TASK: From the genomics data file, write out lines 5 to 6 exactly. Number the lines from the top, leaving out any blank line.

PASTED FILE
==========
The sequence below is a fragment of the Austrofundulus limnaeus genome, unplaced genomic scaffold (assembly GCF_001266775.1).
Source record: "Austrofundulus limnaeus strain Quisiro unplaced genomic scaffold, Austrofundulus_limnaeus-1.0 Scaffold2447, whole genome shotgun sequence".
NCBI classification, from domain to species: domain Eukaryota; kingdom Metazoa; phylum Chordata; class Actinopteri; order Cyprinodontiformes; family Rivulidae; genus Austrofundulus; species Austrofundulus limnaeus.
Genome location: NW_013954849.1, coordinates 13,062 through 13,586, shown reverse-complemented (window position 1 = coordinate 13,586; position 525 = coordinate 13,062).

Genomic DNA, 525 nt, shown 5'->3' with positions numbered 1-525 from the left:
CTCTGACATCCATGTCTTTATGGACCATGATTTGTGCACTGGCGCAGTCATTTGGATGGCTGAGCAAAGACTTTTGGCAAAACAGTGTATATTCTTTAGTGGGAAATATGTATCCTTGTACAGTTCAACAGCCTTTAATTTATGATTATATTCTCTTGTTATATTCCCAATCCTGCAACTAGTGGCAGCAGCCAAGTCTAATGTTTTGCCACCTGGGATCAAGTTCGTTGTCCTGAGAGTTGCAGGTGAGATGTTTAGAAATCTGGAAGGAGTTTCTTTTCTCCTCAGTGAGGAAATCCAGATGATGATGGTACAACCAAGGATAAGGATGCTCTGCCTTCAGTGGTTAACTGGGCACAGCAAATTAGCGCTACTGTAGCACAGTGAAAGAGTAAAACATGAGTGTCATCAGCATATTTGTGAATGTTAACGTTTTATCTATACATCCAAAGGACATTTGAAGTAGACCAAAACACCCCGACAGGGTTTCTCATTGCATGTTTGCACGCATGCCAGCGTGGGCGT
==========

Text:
Genomic DNA, 525 nt, shown 5'->3' with positions numbered 1-525 from the left:
CTCTGACATCCATGTCTTTATGGACCATGATTTGTGCACTGGCGCAGTCATTTGGATGGCTGAGCAAAGACTTTTGGCAAAACAGTGTATATTCTTTAGTGGGAAATATGTATCCTTGTACAGTTCAACAGCCTTTAATTTATGATTATATTCTCTTGTTATATTCCCAATCCTGCAACTAGTGGCAGCAGCCAAGTCTAATGTTTTGCCACCTGGGATCAAGTTCGTTGTCCTGAGAGTTGCAGGTGAGATGTTTAGAAATCTGGAAGGAGTTTCTTTTCTCCTCAGTGAGGAAATCCAGATGATGATGGTACAACCAAGGATAAGGATGCTCTGCCTTCAGTGGTTAACTGGGCACAGCAAATTAGCGCTACTGTAGCACAGTGAAAGAGTAAAACATGAGTGTCATCAGCATATTTGTGAATGTTAACGTTTTATCTATACATCCAAAGGACATTTGAAGTAGACCAAAACACCCCGACAGGGTTTCTCATTGCATGTTTGCACGCATGCCAGCGTGGGCGT